The Rev. Donald T. Black, who over a career spanning nearly 50 years helped lead the Presbyterian Church through multiple reunions and restructurings in a variety of capacities, died Feb. 16 in suburban Philadelphia. He was 93.

A native of Mercer, Pa., Black graduated from Grove City (Pa.) College, Pittsburgh-Xenia Theological Seminary and the Temple University School of Theology. He was ordained by the former United Presbyterian Church of North America in 1945 and began his career as founding pastor of Creston Hills United Presbyterian Church in Oklahoma City. In 1950 he became pastor of Boulevard United Presbyterian Church in Philadelphia.

While in Philadelphia, Black was elected to the UPNA’s Board of Foreign Missions and served as its president. He also chaired the New Wilmington Missionary Conference board, and in 1954 was elected executive secretary of the Board of Foreign Missions.

In 1958 the UPNA united with the Presbyterian Church U.S.A. to form the United Presbyterian Church in the U.S.A. and Black was chosen as associate general secretary of the new Commission on Ecumenical Mission and Relations (COEMAR), where he served until that agency was dissolved in a 1972 UPCUSA restructure.

For the next five years, Black served as pastor of the American Church in London, during which time he was instrumental in the creation of the Association of Community Churches in Europe and the Middle East.

In 1977, Black returned to New York to become associate director of the UPCUSA’s Program Agency, a post he held until Presbyterian reunion in 1983, when he was tapped as the first executive director of the General Assembly Council of the Presbyterian Church (U.S.A.). He retired in 1988.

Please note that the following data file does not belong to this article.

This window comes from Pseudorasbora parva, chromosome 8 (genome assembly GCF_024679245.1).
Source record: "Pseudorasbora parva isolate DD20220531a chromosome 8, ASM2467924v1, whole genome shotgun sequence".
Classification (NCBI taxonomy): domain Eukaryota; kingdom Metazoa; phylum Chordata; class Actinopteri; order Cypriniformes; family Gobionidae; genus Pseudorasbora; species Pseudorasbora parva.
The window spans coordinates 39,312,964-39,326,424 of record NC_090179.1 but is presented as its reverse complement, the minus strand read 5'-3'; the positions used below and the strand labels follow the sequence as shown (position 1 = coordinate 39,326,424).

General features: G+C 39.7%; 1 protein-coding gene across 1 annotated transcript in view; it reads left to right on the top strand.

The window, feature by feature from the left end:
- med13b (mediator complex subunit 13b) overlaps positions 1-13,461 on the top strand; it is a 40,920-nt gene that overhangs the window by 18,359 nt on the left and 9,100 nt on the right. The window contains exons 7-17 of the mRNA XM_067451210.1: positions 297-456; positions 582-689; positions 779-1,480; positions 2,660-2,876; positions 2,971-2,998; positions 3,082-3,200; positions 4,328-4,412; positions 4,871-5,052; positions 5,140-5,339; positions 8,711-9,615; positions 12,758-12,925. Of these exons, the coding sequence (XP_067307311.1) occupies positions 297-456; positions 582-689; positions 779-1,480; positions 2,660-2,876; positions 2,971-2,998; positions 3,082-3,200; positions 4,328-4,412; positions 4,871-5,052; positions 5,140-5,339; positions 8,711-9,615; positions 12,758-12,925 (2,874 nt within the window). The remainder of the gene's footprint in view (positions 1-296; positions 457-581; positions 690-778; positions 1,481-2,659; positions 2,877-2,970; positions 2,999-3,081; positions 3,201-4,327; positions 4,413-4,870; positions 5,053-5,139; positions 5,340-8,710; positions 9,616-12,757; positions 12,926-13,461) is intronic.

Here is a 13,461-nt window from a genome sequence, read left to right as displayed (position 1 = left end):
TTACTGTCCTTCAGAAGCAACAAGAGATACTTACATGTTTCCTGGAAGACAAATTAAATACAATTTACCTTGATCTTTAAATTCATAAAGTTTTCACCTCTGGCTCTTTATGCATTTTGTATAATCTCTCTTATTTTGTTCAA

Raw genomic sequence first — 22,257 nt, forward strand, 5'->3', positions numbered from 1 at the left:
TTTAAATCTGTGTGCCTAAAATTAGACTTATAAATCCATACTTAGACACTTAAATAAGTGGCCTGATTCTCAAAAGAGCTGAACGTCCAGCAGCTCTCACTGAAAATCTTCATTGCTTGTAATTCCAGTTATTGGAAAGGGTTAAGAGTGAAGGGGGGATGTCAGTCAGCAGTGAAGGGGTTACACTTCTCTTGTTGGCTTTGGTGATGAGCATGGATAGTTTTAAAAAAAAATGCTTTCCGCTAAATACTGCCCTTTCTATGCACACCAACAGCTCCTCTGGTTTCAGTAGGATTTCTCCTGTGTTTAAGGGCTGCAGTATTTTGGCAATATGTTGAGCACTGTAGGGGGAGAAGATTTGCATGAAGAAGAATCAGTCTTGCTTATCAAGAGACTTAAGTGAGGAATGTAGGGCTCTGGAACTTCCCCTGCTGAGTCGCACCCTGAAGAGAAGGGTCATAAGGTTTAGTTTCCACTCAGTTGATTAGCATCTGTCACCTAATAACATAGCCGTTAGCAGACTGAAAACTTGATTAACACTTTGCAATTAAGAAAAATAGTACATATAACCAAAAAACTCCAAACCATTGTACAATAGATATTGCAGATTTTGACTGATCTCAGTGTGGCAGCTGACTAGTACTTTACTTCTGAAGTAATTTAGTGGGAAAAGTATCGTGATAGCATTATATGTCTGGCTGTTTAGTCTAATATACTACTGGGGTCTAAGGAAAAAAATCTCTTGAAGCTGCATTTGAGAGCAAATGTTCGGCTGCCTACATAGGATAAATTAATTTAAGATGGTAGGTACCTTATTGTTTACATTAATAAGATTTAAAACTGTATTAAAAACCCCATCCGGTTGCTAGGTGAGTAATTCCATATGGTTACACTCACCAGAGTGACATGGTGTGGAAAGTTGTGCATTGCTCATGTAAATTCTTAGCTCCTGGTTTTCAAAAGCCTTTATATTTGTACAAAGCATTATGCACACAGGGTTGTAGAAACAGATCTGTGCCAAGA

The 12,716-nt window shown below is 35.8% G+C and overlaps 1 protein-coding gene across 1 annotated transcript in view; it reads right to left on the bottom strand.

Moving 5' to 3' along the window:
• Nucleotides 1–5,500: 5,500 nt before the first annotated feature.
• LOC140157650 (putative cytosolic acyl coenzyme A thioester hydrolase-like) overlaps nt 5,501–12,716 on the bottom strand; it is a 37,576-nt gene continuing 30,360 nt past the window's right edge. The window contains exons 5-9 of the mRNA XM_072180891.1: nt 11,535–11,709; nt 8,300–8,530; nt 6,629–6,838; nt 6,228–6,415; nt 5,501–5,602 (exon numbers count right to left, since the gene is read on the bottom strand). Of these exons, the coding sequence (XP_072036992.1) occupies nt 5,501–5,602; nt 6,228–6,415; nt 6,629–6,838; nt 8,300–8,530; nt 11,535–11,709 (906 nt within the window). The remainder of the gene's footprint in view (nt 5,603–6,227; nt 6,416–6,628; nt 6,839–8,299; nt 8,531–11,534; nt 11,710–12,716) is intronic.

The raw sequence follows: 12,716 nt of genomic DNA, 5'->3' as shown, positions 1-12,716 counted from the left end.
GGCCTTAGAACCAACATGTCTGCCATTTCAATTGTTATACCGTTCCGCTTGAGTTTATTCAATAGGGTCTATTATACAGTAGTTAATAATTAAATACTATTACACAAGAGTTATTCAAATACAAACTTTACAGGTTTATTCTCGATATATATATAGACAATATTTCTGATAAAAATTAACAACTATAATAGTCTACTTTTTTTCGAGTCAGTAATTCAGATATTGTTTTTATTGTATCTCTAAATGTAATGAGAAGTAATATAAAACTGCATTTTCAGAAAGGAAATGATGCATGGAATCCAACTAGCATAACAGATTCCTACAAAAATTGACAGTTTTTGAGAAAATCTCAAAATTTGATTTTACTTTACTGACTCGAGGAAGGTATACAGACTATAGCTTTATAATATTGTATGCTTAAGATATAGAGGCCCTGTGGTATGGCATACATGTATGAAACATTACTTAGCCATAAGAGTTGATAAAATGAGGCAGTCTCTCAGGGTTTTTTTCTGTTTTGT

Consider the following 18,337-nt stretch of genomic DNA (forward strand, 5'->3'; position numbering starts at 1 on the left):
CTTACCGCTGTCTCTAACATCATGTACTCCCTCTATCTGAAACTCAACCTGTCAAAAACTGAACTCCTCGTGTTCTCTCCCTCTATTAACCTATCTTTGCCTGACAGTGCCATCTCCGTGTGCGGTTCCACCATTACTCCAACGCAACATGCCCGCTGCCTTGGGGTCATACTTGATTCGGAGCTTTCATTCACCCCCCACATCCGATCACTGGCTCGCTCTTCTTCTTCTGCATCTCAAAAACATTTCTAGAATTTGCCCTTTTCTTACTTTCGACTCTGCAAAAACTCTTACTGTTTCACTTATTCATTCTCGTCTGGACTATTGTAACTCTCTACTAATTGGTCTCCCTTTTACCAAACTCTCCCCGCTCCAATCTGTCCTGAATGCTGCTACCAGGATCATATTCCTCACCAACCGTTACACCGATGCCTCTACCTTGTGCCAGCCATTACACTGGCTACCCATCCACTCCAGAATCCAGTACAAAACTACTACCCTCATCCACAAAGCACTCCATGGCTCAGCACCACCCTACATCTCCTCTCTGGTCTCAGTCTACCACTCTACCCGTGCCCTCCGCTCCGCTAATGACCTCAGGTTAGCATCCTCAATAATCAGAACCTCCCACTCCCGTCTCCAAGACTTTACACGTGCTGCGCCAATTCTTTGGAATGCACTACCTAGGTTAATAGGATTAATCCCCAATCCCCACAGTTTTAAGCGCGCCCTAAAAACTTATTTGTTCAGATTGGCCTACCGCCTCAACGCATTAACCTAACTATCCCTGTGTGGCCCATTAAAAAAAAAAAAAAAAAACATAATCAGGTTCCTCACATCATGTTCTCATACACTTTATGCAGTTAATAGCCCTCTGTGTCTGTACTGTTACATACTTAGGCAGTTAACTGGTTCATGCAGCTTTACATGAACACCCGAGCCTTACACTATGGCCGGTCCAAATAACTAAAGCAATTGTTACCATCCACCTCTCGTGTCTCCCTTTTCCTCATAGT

Throughout his career, Black was involved in local and global ecumenism. He was the first president of the Oklahoma State Council of Churches. He was a delegate to the founding assembly of the  National Council of Churches and served on several committees. He attended two assemblies of the World Council of Churches and was a member of its Division of World Mission and  Evangelism, where he chaired its Christian Literature Fund Committee. Black also attended two assemblies of the World Alliance of Reformed Churches.

For 64 years, Black was married to his beloved Frances. She died in 2008. They had four sons: David, Donald, Joseph and Timothy; seven grandchildren and 11 great-granchildren. A memorial service will be held Feb. 22 in the auditorium at Rydal Park, a retirement community near Philadelphia where Don Black lived.

This Presbyterian Historical Society taped an interview with Don Black in which he described the momentous events and challenges that occurred in the Presbyterian Church during his distinguished career. To watch the video, go to http://www.youtube.com/watch?v=woTyH86xmUc.